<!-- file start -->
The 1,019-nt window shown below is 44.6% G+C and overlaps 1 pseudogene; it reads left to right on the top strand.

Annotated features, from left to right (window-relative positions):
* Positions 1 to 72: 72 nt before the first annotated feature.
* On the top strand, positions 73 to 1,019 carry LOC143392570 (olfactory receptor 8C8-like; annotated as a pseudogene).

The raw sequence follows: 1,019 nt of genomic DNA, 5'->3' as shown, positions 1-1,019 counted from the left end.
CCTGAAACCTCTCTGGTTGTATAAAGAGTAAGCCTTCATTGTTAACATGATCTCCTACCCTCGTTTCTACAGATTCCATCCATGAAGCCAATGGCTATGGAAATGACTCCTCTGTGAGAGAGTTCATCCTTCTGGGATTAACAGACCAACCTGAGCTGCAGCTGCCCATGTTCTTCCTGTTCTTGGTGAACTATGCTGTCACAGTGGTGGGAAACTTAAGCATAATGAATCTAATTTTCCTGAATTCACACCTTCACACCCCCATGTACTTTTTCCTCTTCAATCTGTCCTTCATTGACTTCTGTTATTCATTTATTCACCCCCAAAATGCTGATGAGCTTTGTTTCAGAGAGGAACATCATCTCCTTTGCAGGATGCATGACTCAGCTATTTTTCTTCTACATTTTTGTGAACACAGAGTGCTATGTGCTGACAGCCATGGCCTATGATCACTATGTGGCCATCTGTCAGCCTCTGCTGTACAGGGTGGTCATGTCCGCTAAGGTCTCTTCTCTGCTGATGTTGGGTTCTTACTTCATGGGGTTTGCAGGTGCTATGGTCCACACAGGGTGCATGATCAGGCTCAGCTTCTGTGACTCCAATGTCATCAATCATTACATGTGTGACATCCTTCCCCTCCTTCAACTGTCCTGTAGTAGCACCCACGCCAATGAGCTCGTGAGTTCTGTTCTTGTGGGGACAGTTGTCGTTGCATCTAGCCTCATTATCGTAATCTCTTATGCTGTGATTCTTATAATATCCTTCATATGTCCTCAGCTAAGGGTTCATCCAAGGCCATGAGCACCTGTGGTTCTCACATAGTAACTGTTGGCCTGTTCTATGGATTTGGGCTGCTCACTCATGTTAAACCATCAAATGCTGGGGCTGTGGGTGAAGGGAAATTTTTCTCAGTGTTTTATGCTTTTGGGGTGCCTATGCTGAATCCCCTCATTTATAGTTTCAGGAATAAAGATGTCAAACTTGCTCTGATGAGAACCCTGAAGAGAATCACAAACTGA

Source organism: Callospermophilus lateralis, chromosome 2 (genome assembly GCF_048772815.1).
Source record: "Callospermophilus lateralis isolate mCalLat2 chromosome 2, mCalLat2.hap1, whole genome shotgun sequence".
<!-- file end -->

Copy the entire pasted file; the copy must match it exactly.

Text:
The 1,019-nt window shown below is 44.6% G+C and overlaps 1 pseudogene; it reads left to right on the top strand.

Annotated features, from left to right (window-relative positions):
* Positions 1 to 72: 72 nt before the first annotated feature.
* On the top strand, positions 73 to 1,019 carry LOC143392570 (olfactory receptor 8C8-like; annotated as a pseudogene).

The raw sequence follows: 1,019 nt of genomic DNA, 5'->3' as shown, positions 1-1,019 counted from the left end.
CCTGAAACCTCTCTGGTTGTATAAAGAGTAAGCCTTCATTGTTAACATGATCTCCTACCCTCGTTTCTACAGATTCCATCCATGAAGCCAATGGCTATGGAAATGACTCCTCTGTGAGAGAGTTCATCCTTCTGGGATTAACAGACCAACCTGAGCTGCAGCTGCCCATGTTCTTCCTGTTCTTGGTGAACTATGCTGTCACAGTGGTGGGAAACTTAAGCATAATGAATCTAATTTTCCTGAATTCACACCTTCACACCCCCATGTACTTTTTCCTCTTCAATCTGTCCTTCATTGACTTCTGTTATTCATTTATTCACCCCCAAAATGCTGATGAGCTTTGTTTCAGAGAGGAACATCATCTCCTTTGCAGGATGCATGACTCAGCTATTTTTCTTCTACATTTTTGTGAACACAGAGTGCTATGTGCTGACAGCCATGGCCTATGATCACTATGTGGCCATCTGTCAGCCTCTGCTGTACAGGGTGGTCATGTCCGCTAAGGTCTCTTCTCTGCTGATGTTGGGTTCTTACTTCATGGGGTTTGCAGGTGCTATGGTCCACACAGGGTGCATGATCAGGCTCAGCTTCTGTGACTCCAATGTCATCAATCATTACATGTGTGACATCCTTCCCCTCCTTCAACTGTCCTGTAGTAGCACCCACGCCAATGAGCTCGTGAGTTCTGTTCTTGTGGGGACAGTTGTCGTTGCATCTAGCCTCATTATCGTAATCTCTTATGCTGTGATTCTTATAATATCCTTCATATGTCCTCAGCTAAGGGTTCATCCAAGGCCATGAGCACCTGTGGTTCTCACATAGTAACTGTTGGCCTGTTCTATGGATTTGGGCTGCTCACTCATGTTAAACCATCAAATGCTGGGGCTGTGGGTGAAGGGAAATTTTTCTCAGTGTTTTATGCTTTTGGGGTGCCTATGCTGAATCCCCTCATTTATAGTTTCAGGAATAAAGATGTCAAACTTGCTCTGATGAGAACCCTGAAGAGAATCACAAACTGA

Source organism: Callospermophilus lateralis, chromosome 2 (genome assembly GCF_048772815.1).
Source record: "Callospermophilus lateralis isolate mCalLat2 chromosome 2, mCalLat2.hap1, whole genome shotgun sequence".